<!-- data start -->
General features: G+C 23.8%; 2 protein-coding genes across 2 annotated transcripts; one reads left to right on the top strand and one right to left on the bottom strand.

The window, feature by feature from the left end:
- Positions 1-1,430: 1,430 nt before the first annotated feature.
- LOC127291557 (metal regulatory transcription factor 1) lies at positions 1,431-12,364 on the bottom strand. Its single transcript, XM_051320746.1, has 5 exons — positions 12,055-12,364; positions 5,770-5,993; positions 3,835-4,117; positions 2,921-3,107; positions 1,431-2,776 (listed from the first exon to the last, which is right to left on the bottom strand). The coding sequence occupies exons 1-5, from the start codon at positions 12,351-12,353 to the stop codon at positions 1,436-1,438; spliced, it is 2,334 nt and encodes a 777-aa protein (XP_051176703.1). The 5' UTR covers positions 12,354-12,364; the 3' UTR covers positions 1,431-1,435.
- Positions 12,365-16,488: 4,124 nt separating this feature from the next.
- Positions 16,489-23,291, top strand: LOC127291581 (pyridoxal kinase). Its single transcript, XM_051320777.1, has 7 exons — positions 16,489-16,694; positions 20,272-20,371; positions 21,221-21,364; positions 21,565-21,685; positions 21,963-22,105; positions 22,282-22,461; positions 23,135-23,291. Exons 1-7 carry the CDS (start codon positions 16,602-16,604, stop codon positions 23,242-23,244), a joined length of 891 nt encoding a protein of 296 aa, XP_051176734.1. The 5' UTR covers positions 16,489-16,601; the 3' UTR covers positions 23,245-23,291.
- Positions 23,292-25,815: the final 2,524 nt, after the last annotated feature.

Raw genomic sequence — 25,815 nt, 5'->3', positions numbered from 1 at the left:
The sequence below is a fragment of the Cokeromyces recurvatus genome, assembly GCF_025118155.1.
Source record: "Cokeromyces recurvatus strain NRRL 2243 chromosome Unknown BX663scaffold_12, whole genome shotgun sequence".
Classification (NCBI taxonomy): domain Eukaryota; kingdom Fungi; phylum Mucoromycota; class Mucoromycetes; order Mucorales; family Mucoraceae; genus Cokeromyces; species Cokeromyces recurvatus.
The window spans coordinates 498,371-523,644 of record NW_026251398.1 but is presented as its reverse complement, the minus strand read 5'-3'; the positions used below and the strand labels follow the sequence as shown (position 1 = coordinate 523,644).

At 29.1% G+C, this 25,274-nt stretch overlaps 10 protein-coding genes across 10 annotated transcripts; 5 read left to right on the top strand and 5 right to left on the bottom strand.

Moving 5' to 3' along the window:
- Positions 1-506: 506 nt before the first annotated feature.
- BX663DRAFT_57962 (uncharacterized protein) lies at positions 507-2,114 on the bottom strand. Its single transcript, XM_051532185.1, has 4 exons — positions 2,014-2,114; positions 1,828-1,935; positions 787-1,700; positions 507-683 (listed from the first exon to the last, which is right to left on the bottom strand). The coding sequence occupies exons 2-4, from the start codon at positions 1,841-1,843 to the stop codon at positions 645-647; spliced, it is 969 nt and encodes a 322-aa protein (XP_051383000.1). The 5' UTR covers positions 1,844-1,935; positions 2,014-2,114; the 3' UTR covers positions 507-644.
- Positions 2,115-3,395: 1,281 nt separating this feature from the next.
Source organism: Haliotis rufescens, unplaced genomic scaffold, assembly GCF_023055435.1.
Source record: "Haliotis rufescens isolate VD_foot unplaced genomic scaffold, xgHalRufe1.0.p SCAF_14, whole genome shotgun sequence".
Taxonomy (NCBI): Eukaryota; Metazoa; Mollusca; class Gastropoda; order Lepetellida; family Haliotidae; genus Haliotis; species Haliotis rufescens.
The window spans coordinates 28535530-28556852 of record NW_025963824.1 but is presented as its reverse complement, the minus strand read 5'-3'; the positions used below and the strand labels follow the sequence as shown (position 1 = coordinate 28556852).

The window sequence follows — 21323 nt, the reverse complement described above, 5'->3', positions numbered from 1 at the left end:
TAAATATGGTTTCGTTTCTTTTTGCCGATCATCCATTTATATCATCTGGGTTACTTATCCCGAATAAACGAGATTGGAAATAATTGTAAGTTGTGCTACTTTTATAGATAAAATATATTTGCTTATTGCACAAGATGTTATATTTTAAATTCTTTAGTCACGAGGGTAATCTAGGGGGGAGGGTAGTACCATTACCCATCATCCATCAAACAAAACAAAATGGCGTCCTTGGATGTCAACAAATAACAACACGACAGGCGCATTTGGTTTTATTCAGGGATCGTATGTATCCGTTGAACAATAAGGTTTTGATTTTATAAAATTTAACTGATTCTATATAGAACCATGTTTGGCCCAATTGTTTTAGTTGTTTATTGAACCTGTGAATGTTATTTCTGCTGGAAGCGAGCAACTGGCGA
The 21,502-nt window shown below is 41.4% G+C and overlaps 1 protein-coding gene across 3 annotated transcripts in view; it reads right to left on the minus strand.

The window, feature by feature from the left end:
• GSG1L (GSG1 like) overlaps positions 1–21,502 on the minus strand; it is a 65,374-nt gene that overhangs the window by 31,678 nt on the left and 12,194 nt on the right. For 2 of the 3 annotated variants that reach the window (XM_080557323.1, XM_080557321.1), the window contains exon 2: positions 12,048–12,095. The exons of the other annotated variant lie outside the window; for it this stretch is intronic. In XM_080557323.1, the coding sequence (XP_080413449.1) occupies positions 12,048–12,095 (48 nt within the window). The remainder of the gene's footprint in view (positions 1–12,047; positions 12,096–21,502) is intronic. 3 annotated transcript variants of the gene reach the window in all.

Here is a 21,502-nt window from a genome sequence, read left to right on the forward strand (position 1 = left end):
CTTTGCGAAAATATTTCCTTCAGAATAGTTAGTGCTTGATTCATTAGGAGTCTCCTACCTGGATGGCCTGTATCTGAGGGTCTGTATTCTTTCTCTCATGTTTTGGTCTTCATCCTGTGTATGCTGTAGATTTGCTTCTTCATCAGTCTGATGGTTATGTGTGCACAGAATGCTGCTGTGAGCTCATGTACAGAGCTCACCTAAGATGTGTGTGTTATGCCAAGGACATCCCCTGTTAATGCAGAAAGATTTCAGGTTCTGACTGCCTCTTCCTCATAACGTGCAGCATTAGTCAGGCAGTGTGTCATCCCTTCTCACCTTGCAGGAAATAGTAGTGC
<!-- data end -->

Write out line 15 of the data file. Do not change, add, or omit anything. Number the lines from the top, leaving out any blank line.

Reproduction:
- Positions 1-506: 506 nt before the first annotated feature.